“Space City Blue” is back in the new Houston home uniform, which is the club’s sharpest since its 2006 inception. The Dynamo’s look has improved since it got rid of the asymmetrical plackets and piping that marred early kits. Now this primary set, with the crisp orange jersey and thin, horizontal stripes, is the best of the bunch. Orange is brash, but the jersey and white shorts are classy. The spectacular black secondary with the tequila sunrise chevron returns, giving Houston the best kit combo it’s had.
LA wore all blue in just two of its 37 MLS games last season. No MLS primary or secondary kit was used less frequently in 2016. So don’t get used to seeing the new away set pictured here. As usual, the secondary is a deep blue. This year’s adds some subtle shading to the jersey and replaces the yellow trim with a lighter blue. It’ll do the job on the rare occasion it’s called upon. Last year’s all-white homes return. They’re the best since LA’s Beckham-era makeover thanks to the blue-and-yellow sash.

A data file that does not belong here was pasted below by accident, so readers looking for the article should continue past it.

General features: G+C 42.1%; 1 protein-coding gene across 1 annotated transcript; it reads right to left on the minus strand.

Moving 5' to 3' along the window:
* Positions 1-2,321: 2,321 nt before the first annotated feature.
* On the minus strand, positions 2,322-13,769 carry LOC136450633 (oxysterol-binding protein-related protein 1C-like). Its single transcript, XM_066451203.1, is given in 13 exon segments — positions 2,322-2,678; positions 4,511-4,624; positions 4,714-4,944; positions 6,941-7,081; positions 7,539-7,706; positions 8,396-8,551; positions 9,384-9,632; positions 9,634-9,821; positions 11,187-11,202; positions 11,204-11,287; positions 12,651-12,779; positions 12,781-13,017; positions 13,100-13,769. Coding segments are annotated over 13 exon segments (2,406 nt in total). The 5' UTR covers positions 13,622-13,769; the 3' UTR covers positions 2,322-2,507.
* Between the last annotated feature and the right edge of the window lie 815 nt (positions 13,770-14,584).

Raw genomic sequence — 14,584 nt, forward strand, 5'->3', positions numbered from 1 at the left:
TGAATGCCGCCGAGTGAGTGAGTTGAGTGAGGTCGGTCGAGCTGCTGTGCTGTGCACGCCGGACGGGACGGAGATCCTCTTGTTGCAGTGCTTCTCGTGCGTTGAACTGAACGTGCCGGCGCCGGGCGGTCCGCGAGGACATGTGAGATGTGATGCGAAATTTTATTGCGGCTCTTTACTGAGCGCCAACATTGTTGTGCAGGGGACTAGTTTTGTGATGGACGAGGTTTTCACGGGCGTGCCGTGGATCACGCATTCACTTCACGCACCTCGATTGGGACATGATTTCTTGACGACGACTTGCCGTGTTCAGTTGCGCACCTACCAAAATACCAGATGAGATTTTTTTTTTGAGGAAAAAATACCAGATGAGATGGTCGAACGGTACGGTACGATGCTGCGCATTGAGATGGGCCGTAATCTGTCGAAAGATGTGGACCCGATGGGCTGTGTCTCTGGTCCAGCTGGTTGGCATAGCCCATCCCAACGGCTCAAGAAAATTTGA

Its 2017 MLS entry was confirmed only six months ago, which didn’t give Adidas sufficient time to recreate the beloved Inaria uniform that MNU wore in the NASL. So gone is the dark gray kit and black loon’s wing and in their place, United will wear pale gray with a sky blue sash. It’s sharp, unique and will suffice, but many will hope for the wing’s return in 2018. The Target logo adds an interesting flourish and the crest probably is the best in American soccer. Minnesota’s secondary kit has changed from light blue to white. Fortunately, the primary usually should be available on the road since it won’t clash frequently.